Biden takes swipe at ‘wealthy tax cheats and crypto traders’


During a news conference at the end of the G7 summit in Hiroshima, Japan, President Joe Biden spoke at length about his and fellow Democrats’ refusal to agree to a number of Republican demands amid ongoing negotiations over raising the nation’s debt ceiling. He also mentioned crypto.

“I’m not going to agree to a deal that protects wealthy tax cheats and crypto traders while putting food assistance at risk for nearly a hundred, well, I should mean, 1 million Americans,” Biden said Sunday at the annual gathering of some of the world’s largest economies.

His brief reference to crypto comes as the U.S. government reaches a Congress-imposed limit—perhaps as early as June 1—on how much it can borrow to pay its ongoing costs. If the U.S. can no longer borrow money, the country faces a potential default, which may result in higher interest rates, delayed Social Security payments, and job loss.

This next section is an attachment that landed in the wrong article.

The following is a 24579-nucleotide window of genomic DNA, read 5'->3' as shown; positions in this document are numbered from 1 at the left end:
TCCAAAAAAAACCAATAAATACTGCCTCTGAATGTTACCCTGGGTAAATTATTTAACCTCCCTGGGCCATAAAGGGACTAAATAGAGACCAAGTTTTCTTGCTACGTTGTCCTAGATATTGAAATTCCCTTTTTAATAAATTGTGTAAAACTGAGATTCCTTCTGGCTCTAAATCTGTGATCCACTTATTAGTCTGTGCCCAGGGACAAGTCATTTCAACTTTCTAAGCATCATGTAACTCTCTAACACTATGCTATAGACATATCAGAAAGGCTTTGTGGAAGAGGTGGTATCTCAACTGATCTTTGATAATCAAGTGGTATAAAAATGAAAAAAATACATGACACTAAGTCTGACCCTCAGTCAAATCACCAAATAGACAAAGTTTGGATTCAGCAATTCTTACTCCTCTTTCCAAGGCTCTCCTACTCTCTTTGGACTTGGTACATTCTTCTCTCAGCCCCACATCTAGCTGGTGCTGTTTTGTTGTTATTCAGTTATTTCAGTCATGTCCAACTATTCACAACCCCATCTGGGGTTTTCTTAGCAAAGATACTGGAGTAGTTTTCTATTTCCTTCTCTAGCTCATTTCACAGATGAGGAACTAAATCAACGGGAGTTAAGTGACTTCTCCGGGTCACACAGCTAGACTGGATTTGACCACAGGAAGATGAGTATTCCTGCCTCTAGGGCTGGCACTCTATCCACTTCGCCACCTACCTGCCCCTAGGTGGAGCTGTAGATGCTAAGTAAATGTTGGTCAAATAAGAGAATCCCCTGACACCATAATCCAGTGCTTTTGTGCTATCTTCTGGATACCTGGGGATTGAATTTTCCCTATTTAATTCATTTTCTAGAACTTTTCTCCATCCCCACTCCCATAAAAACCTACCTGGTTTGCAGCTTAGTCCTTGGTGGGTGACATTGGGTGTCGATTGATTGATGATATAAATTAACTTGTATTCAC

In a divided Congress—Democrats control the Senate and Republicans control the House—both parties have used the debt ceiling to try to extract concessions from one another. In March, the closing of a crypto tax loophole called a “wash sale,” or when investors quickly sell and then repurchase cryptocurrency to claim losses on tax returns, was reportedly part of debt ceiling negotiations. (Claiming losses from wash sales is banned for other asset classes.)

In May, Biden voiced support for eliminating tax loopholes for crypto, posting a graphic on Twitter that read: “We think Congress should cut tax loopholes that help wealthy crypto investors.”

(It was unclear for some in the crypto industry, however, from where the $18 billion figure was sourced.)

Biden’s grouping of “crypto traders” with “wealthy tax cheats” also continues his administration’s periodic focus on the industry, which the White House has commented on as Congress continues to battle over bills to outline comprehensive crypto regulation.

In March 2022, Biden signed an executive order that outlined the executive branch’s approach to policymaking around digital assets. Later that year, in September, the White House released a framework for the “responsible development of digital assets.” And earlier this month, Biden released a proposal to tax U.S cryptomining firms 30% of the cost of electricity they use while mining.

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